Is Your Child A Victim Of Abuse? Police Share Important Questions To Ask

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Sex crimes against kids always gain public outrage, but for parents concerned that their child might be a victim, finding the right questions to confirm those suspicions might not come easy.

Sgt. Dan Oliver with the Sedgwick County Sheriffs Office says that it’s best for parents to ask their children questions that are open-ended and non-leading.

Not directly asking ‘Did that bad man touch you’ but more of ‘I have observed a change in behavior and I have these types of concerns, is something happening?’,” Sgt. Oliver said.

Not every child will answer questions such as these; they might be embarrassed or scared because the abuser threatened them.

Sgt. Oliver works in the Missing and Endangered Child Unit in Wichita, dealing with an enormous number of crimes against children. He says not to discount a child’s concerns.

Kids don’t just make stuff up like this for no reason,” Sgt. Oliver said. “So any investigation we do in law enforcement, we try to corroborate stories, and evidence. Part of our jobs as detectives and truth seekers is to get a quality interview, take that information and find ways to corroborate it or discount that information.”

“So when you decide that you need to have this conversation with this child, be mindful of the time and the place and how do you go about having this conversation. You don’t want to do this at the dinner table or the Christmas dinner. Somewhere private, somewhere quiet, somewhere the child feels comfortable.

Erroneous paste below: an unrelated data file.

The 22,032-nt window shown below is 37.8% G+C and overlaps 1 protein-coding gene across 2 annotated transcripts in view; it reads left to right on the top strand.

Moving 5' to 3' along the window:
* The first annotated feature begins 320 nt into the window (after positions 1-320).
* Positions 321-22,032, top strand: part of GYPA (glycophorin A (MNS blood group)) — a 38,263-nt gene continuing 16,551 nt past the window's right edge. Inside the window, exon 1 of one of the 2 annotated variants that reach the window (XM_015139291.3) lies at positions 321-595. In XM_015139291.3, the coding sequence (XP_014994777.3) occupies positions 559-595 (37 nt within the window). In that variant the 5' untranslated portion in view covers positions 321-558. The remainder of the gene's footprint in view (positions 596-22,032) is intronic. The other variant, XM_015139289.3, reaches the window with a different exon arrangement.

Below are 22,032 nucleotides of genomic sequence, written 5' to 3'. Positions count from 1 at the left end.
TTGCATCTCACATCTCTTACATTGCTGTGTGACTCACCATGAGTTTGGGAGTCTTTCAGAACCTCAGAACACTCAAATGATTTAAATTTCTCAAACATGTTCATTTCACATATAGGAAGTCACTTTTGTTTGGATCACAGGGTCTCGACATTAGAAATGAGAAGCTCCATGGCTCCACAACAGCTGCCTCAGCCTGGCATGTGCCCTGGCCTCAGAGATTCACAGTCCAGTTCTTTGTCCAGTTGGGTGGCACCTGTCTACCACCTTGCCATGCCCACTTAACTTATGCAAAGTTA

Sgt. Oliver says that parents may teach their kids some preventative steps. By teaching their children that body parts are private and it is not okay for others to ask them to undress – besides situations like doctor visits – and to also say no if they feel uncomfortable.

“The newer way of looking at things is to tell the child basically consent; if a kid doesn’t want to do something that an adult is telling them, maybe talk to the child about why the child doesn’t want to do and you may learn that there is a reason that they are uncomfortable,” Sgt. Oliver said.

“Sometimes kids don’t want to talk to the parental figure because they feel like they are in trouble and reaffirming to your child that they can and should talk to others if they are having someone is hurting them or abusing them. They can talk to a teacher, a doctor, a fireman, policeman whoever… and I tell kids that if something happens to you in the future, tell as many people as you can until somebody helps  you.”


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